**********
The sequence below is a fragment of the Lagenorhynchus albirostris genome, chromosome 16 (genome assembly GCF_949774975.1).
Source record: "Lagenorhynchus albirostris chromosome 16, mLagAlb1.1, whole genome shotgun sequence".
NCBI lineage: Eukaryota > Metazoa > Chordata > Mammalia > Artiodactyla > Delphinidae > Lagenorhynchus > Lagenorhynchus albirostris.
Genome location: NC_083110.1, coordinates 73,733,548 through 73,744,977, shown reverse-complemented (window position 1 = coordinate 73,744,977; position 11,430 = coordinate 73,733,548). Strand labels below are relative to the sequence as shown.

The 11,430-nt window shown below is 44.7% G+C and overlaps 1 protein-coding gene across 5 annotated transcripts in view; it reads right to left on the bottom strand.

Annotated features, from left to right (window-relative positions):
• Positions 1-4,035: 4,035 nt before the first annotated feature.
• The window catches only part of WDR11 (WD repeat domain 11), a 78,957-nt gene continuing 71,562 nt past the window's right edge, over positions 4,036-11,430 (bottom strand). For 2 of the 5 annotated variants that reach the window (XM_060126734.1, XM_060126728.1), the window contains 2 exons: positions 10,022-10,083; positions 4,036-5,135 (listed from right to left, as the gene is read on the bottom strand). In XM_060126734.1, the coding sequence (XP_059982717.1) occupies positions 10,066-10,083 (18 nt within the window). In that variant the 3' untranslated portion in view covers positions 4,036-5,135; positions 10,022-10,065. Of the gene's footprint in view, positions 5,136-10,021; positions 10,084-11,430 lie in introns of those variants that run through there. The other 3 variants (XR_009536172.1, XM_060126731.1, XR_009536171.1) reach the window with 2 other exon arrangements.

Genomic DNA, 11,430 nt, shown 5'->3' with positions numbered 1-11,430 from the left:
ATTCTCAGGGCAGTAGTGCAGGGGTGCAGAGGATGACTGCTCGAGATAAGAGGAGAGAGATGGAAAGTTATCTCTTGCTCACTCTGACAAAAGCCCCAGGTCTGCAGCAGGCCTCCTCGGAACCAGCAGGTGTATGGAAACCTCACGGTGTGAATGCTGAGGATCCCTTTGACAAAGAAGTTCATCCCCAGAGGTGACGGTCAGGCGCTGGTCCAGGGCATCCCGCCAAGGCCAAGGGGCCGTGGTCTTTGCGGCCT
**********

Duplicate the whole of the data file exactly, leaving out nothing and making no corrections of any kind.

The sequence below is a fragment of the Lagenorhynchus albirostris genome, chromosome 16 (genome assembly GCF_949774975.1).
Source record: "Lagenorhynchus albirostris chromosome 16, mLagAlb1.1, whole genome shotgun sequence".
NCBI lineage: Eukaryota > Metazoa > Chordata > Mammalia > Artiodactyla > Delphinidae > Lagenorhynchus > Lagenorhynchus albirostris.
Genome location: NC_083110.1, coordinates 73,733,548 through 73,744,977, shown reverse-complemented (window position 1 = coordinate 73,744,977; position 11,430 = coordinate 73,733,548). Strand labels below are relative to the sequence as shown.

The 11,430-nt window shown below is 44.7% G+C and overlaps 1 protein-coding gene across 5 annotated transcripts in view; it reads right to left on the bottom strand.

Annotated features, from left to right (window-relative positions):
• Positions 1-4,035: 4,035 nt before the first annotated feature.
• The window catches only part of WDR11 (WD repeat domain 11), a 78,957-nt gene continuing 71,562 nt past the window's right edge, over positions 4,036-11,430 (bottom strand). For 2 of the 5 annotated variants that reach the window (XM_060126734.1, XM_060126728.1), the window contains 2 exons: positions 10,022-10,083; positions 4,036-5,135 (listed from right to left, as the gene is read on the bottom strand). In XM_060126734.1, the coding sequence (XP_059982717.1) occupies positions 10,066-10,083 (18 nt within the window). In that variant the 3' untranslated portion in view covers positions 4,036-5,135; positions 10,022-10,065. Of the gene's footprint in view, positions 5,136-10,021; positions 10,084-11,430 lie in introns of those variants that run through there. The other 3 variants (XR_009536172.1, XM_060126731.1, XR_009536171.1) reach the window with 2 other exon arrangements.

Genomic DNA, 11,430 nt, shown 5'->3' with positions numbered 1-11,430 from the left:
ATTCTCAGGGCAGTAGTGCAGGGGTGCAGAGGATGACTGCTCGAGATAAGAGGAGAGAGATGGAAAGTTATCTCTTGCTCACTCTGACAAAAGCCCCAGGTCTGCAGCAGGCCTCCTCGGAACCAGCAGGTGTATGGAAACCTCACGGTGTGAATGCTGAGGATCCCTTTGACAAAGAAGTTCATCCCCAGAGGTGACGGTCAGGCGCTGGTCCAGGGCATCCCGCCAAGGCCAAGGGGCCGTGGTCTTTGCGGCCT